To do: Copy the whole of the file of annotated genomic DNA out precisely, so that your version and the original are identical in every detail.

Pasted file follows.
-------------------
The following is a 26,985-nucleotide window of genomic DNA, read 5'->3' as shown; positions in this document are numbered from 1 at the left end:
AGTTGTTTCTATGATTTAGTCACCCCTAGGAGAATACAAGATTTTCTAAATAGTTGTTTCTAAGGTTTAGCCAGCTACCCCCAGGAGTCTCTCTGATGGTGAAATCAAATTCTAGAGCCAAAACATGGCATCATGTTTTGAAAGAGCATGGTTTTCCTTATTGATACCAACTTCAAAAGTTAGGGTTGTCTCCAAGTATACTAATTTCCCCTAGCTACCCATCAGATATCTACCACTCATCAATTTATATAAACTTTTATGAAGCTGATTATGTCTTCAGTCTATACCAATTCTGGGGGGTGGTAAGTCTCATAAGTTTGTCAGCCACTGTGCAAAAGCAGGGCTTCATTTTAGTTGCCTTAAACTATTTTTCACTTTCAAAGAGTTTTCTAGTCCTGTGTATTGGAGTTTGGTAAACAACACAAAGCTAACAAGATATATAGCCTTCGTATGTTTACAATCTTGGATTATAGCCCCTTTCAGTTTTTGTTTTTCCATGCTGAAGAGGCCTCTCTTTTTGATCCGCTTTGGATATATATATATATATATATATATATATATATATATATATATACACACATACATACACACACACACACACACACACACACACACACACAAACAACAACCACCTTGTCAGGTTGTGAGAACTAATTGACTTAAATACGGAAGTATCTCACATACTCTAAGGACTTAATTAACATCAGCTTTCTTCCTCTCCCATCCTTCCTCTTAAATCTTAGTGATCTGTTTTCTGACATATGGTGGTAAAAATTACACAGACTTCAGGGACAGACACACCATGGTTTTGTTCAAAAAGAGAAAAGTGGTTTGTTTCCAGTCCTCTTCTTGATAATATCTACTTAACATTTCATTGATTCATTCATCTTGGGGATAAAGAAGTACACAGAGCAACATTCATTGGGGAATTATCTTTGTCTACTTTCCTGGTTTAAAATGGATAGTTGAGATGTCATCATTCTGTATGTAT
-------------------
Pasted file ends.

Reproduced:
The following is a 26,985-nucleotide window of genomic DNA, read 5'->3' as shown; positions in this document are numbered from 1 at the left end:
AGTTGTTTCTATGATTTAGTCACCCCTAGGAGAATACAAGATTTTCTAAATAGTTGTTTCTAAGGTTTAGCCAGCTACCCCCAGGAGTCTCTCTGATGGTGAAATCAAATTCTAGAGCCAAAACATGGCATCATGTTTTGAAAGAGCATGGTTTTCCTTATTGATACCAACTTCAAAAGTTAGGGTTGTCTCCAAGTATACTAATTTCCCCTAGCTACCCATCAGATATCTACCACTCATCAATTTATATAAACTTTTATGAAGCTGATTATGTCTTCAGTCTATACCAATTCTGGGGGGTGGTAAGTCTCATAAGTTTGTCAGCCACTGTGCAAAAGCAGGGCTTCATTTTAGTTGCCTTAAACTATTTTTCACTTTCAAAGAGTTTTCTAGTCCTGTGTATTGGAGTTTGGTAAACAACACAAAGCTAACAAGATATATAGCCTTCGTATGTTTACAATCTTGGATTATAGCCCCTTTCAGTTTTTGTTTTTCCATGCTGAAGAGGCCTCTCTTTTTGATCCGCTTTGGATATATATATATATATATATATATATATATATATATATATATACACACATACATACACACACACACACACACACACACACACACACACAAACAACAACCACCTTGTCAGGTTGTGAGAACTAATTGACTTAAATACGGAAGTATCTCACATACTCTAAGGACTTAATTAACATCAGCTTTCTTCCTCTCCCATCCTTCCTCTTAAATCTTAGTGATCTGTTTTCTGACATATGGTGGTAAAAATTACACAGACTTCAGGGACAGACACACCATGGTTTTGTTCAAAAAGAGAAAAGTGGTTTGTTTCCAGTCCTCTTCTTGATAATATCTACTTAACATTTCATTGATTCATTCATCTTGGGGATAAAGAAGTACACAGAGCAACATTCATTGGGGAATTATCTTTGTCTACTTTCCTGGTTTAAAATGGATAGTTGAGATGTCATCATTCTGTATGTAT